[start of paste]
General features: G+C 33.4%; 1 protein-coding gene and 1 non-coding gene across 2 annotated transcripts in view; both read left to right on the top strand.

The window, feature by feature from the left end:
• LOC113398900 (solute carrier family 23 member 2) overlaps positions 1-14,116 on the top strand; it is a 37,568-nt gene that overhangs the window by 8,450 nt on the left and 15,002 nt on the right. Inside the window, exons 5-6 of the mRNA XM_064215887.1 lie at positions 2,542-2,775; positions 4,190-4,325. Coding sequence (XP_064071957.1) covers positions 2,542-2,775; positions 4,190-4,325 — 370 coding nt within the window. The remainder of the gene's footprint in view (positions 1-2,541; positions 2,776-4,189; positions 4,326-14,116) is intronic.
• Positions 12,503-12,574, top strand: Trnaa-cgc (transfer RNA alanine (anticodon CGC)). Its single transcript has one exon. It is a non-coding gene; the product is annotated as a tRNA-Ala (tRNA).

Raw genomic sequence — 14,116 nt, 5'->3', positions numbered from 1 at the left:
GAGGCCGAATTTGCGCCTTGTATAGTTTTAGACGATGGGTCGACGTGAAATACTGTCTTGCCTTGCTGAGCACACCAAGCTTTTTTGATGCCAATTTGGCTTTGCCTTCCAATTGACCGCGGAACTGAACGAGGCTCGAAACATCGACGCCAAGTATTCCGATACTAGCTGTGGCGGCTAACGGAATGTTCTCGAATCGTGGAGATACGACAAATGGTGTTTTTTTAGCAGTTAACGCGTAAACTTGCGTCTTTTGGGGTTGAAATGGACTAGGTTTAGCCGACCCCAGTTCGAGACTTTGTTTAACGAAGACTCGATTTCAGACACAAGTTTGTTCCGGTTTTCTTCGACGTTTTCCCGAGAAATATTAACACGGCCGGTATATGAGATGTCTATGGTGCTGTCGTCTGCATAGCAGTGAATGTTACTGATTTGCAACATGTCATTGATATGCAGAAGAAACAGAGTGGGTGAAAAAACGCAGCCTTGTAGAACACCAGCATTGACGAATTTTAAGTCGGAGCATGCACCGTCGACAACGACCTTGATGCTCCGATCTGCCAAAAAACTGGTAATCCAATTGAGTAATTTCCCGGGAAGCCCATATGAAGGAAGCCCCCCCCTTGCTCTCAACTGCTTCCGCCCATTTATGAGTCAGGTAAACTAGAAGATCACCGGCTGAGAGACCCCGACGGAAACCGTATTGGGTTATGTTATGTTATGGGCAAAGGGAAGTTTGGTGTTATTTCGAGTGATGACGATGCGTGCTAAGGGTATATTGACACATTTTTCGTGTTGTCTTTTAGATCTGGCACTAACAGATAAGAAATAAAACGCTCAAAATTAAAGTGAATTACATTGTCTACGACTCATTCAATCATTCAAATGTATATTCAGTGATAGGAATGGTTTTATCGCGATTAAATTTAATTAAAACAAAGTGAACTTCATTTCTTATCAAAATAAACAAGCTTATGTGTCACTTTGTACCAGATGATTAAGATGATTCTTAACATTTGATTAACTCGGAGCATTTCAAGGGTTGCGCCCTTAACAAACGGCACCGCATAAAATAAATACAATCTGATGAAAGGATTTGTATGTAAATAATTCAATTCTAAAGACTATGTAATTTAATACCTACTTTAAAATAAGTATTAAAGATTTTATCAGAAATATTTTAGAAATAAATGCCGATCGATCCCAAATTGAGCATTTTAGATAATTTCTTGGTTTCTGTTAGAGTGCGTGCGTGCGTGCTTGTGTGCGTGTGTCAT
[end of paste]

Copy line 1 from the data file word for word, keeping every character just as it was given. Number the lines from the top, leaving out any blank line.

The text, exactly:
General features: G+C 33.4%; 1 protein-coding gene and 1 non-coding gene across 2 annotated transcripts in view; both read left to right on the top strand.